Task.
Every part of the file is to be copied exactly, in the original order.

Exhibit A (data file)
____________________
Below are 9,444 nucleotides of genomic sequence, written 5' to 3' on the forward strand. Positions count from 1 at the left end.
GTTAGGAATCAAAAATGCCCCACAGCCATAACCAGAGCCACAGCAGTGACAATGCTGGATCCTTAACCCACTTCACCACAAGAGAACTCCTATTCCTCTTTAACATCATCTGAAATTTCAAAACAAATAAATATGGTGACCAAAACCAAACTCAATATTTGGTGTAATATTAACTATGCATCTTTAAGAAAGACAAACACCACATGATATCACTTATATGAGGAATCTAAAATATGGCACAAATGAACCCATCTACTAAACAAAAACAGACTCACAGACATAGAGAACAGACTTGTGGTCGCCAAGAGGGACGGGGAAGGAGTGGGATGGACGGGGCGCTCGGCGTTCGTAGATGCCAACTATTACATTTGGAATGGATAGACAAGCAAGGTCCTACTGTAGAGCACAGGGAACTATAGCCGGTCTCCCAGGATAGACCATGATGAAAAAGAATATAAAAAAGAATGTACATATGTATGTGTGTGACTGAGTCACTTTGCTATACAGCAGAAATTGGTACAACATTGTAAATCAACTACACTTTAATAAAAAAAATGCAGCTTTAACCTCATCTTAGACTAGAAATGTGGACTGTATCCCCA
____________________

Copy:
Below are 9,444 nucleotides of genomic sequence, written 5' to 3' on the forward strand. Positions count from 1 at the left end.
GTTAGGAATCAAAAATGCCCCACAGCCATAACCAGAGCCACAGCAGTGACAATGCTGGATCCTTAACCCACTTCACCACAAGAGAACTCCTATTCCTCTTTAACATCATCTGAAATTTCAAAACAAATAAATATGGTGACCAAAACCAAACTCAATATTTGGTGTAATATTAACTATGCATCTTTAAGAAAGACAAACACCACATGATATCACTTATATGAGGAATCTAAAATATGGCACAAATGAACCCATCTACTAAACAAAAACAGACTCACAGACATAGAGAACAGACTTGTGGTCGCCAAGAGGGACGGGGAAGGAGTGGGATGGACGGGGCGCTCGGCGTTCGTAGATGCCAACTATTACATTTGGAATGGATAGACAAGCAAGGTCCTACTGTAGAGCACAGGGAACTATAGCCGGTCTCCCAGGATAGACCATGATGAAAAAGAATATAAAAAAGAATGTACATATGTATGTGTGTGACTGAGTCACTTTGCTATACAGCAGAAATTGGTACAACATTGTAAATCAACTACACTTTAATAAAAAAAATGCAGCTTTAACCTCATCTTAGACTAGAAATGTGGACTGTATCCCCA